After The Close - The markets closed the session yesterday much lower. The U.S. Treasury Department labeled China a “currency manipulator” following the large move in the yuan. However, the futures markets started to creep higher throughout the night. And the yuan began to stabilize. By the time the U.S. stock market opened, the indices were solidly in the green, though the final push higher was helped by a few decent earnings reports. The Dow Jones Industrial Average was up by as many as 228 points in early action, while the other indices were higher in tandem. Still, this change was short-lived, and the composites slipped a bit. The Dow even fell into the red for a brief spell. However, the markets regained the earlier momentum, and marched toward daily highs. Indeed, the Dow was higher by 321 points at its apex. Overall, the markets finished not far from the highs, and the Dow was up 312 points, the S&P 500 recovered 37 points, and the NASDAQ increased 107 points.
Additionally, market breadth was rather positive, as advancers outpaced decliners by a 2.0-to-1.0 ratio. Technology stocks were among the best performers on the day, while energy equities were among the weakest, hurt by a decline in the related commodities.
In commodity news, oil prices sank today, as expectations for future demand fell. Traders are expecting decreased levels of trade to hurt oil use in the future. Meantime, U.S. Treasury bond yields were mixed, as near-term yields were higher, and long-term yields were lower. An inversion of the yield curve is generally a negative for financials’ earnings. The VIX Volatility Index was lower today, as demand for options protection fell.
Looking ahead, tomorrow will have a slew of economic data released. This includes the Energy Information Administration’s weekly report on crude oil inventories.
Also, earnings season will continue, as CVS Health (CVS) is slated to report quarterly results before the market opens. Additionally, trading may be affected by Dow-component Disney (DIS – Free Disney Stock Report), which released its operating performance after the bell today.
Still, we think any trade developments between the U.S. and China will drive market movement tomorrow. - John E. Seibert III
At the time of this article’s writing, the author held positions in one or more of the companies mentioned.
Before The Bell - Ill trade winds blew across the global markets yesterday, as we began a new week and the first full five-day span of August. On point, after plummeting late last week on disappointment that the Federal Reserve did not take a more aggressive stance on the monetary front and then falling still further after the President announced that he was planning to slap a 10% tariff on $300 billion in goods from China, the U.S. and global markets fell still further early yesterday on an intensification of these concerns.
In all, after the trade war escalation did not abate over the weekend and China moved to devalue its currency, to its lowest level in a decade, U.S. stocks plunged across the board, with the Dow Jones Industrial Average falling by more than 600 points as the noon hour arrived in New York. The losses then continued into the lunch hour. Also plunging were the S&P 500 Index, the NASDAQ (with technology taking an especially big hit) and the small-cap Russell 2000. Shares of Apple (AAPL – Free Apple Stock Report) alone were off by about $10 at midday.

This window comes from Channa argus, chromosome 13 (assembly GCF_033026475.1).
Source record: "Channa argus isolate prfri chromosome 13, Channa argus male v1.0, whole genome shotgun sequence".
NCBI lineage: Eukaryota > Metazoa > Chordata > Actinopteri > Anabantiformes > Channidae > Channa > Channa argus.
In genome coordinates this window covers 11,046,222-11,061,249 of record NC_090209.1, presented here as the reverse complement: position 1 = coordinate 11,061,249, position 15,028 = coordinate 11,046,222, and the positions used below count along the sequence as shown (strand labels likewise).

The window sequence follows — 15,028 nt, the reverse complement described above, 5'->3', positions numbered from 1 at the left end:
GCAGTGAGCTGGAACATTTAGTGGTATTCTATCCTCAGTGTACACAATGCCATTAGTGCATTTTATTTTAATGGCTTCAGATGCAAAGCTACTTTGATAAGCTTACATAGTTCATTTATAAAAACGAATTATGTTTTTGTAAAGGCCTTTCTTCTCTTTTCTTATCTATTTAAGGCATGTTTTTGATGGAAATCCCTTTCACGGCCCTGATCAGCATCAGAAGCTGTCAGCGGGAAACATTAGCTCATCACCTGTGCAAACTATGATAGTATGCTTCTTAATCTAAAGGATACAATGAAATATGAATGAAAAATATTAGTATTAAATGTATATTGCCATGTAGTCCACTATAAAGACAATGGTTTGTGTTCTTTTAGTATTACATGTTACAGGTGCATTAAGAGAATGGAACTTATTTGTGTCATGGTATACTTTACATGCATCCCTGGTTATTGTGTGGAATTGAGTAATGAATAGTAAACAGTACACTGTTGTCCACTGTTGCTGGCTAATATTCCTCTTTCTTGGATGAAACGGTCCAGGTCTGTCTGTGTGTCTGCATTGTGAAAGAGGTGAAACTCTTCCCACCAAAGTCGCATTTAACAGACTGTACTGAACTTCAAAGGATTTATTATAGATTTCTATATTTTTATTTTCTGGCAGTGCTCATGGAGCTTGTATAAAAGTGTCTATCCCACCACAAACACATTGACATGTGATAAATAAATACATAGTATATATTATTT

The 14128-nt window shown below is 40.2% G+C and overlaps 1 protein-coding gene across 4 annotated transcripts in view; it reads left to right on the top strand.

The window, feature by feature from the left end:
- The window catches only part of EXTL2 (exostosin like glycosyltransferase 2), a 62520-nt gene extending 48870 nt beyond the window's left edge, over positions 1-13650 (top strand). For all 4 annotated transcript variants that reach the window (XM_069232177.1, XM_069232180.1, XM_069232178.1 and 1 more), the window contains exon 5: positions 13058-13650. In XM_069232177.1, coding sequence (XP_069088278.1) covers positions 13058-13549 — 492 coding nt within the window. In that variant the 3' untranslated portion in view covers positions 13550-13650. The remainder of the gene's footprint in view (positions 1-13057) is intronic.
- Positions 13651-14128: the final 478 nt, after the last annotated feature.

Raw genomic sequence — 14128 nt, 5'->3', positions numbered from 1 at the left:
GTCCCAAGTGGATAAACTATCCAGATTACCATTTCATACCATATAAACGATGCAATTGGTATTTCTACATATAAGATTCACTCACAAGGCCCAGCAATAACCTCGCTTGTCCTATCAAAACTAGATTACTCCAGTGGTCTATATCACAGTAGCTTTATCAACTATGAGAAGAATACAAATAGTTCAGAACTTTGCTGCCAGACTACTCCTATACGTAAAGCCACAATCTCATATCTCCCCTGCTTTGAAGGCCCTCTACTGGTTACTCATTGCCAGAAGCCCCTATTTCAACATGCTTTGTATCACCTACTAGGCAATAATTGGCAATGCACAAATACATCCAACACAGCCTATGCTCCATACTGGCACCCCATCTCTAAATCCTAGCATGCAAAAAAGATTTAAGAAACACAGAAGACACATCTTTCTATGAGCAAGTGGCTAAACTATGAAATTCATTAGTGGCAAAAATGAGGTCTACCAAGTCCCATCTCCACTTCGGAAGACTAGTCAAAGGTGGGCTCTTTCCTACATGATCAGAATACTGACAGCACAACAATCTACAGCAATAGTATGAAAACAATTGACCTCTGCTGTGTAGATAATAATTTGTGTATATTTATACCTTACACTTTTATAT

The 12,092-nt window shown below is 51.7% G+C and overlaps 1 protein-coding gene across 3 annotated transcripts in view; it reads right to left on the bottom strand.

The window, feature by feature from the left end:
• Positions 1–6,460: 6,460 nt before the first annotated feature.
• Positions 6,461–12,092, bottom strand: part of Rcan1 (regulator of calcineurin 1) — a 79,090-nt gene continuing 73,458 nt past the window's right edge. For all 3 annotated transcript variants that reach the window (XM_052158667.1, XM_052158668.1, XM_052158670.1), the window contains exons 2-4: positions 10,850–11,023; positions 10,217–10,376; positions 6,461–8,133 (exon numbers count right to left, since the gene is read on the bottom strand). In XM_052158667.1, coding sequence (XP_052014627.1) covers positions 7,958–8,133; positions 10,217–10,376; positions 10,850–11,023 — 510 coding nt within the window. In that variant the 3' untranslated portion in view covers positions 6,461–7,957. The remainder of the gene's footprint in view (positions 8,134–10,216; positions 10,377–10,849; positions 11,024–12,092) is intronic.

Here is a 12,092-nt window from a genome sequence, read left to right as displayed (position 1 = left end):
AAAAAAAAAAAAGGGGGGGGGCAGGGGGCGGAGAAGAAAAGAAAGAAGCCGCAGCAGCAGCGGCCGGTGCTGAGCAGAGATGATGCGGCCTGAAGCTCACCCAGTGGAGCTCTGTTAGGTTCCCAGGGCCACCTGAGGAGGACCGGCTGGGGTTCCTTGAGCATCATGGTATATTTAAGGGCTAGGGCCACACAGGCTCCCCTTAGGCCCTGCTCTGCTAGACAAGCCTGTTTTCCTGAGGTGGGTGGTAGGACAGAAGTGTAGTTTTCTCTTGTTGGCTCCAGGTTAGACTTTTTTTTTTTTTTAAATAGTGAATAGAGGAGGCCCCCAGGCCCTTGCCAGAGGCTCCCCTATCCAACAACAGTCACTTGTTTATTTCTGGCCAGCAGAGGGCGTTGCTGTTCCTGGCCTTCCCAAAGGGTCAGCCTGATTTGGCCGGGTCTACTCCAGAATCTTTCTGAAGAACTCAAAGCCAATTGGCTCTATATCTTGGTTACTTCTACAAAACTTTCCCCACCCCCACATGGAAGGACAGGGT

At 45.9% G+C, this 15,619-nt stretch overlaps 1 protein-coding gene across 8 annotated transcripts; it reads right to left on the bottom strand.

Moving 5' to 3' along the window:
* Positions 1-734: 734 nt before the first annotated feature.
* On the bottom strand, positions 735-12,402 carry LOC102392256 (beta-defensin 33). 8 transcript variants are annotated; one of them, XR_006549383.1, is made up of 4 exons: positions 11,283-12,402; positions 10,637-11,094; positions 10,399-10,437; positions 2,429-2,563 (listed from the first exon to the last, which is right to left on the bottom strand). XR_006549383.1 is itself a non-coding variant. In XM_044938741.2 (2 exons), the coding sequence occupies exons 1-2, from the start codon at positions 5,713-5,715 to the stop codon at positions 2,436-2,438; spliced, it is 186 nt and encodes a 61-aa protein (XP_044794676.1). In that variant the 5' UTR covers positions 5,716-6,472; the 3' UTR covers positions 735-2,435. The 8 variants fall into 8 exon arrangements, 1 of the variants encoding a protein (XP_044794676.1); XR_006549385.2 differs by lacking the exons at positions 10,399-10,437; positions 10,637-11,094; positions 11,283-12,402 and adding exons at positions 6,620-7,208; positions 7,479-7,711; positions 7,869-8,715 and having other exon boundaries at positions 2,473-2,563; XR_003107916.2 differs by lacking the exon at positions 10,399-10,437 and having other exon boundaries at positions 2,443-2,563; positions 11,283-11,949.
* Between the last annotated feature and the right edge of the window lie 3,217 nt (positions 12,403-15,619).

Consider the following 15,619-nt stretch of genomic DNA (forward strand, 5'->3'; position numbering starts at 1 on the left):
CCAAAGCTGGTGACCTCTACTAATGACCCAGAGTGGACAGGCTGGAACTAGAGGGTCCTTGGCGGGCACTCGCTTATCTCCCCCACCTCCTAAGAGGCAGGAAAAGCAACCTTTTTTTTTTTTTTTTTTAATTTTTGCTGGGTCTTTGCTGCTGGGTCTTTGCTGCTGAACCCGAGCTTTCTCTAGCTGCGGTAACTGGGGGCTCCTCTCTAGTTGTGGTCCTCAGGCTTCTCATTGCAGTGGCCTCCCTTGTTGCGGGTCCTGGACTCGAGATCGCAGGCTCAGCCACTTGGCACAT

Also alarming was the further drop in U.S. Treasury note yields, with the 10-year note seeing its yield fall to 1.75% at midday. The fall in yields pushed a widely watched Treasury-market recession indicator to the highest alert since 2007, which was just before the recession of 2008-2009. That was a formidable 32 basis points below the yield on three-month bills, a clear inversion. That drop, plus the free fall in China's currency has really brought in the sellers on Wall Street. Reports also indicate that China is halting imports of U.S. agricultural products.
Things then went from bad to worse for a time, with the Dow plunging to a loss of more than 700 points as traders returned from lunch. The NASDAQ also was getting more deeply into the red, falling by some 300 points at that time. True, there would be minor attempts to pare the losses, but through mid-session they would all falter and thus the averages continued to fall, with many other big names dropping sharply as the selling saw no let-up to that point. In all, it was the worst day of the year at mid-session for the Dow and the S&P 500.
The selling then went on in the afternoon and would crest as we entered the final hour of trading, with the Dow plunging at one point by more than 950 points, before some buying took hold. In fact, for a time it looked as though we might have an impressive late rally. In the end, however, the buying abated and the market was left with hefty losses on the day and a bad case of the jitters. As for the specifics, the Dow would close off by 767 points; the S&P 500 would surrender 87 points; and the NASDAQ would plunge by 278 points.
Now, the bulls and bears must meet again on the field of battle, and for an early look at where things stand, we look over at Asia where overnight action saw the major indexes close in the red. In Europe, meantime, the key bourses are trading a bit higher at this hour. Also, Treasury note yields, which fell sufficiently yesterday to again raise the specter of a recession, now are edging upward. Additionally, oil prices, also off yesterday, are rising slightly now and U.S. equity futures are pointing to a rebound at the open. - Harvey S. Katz, CFA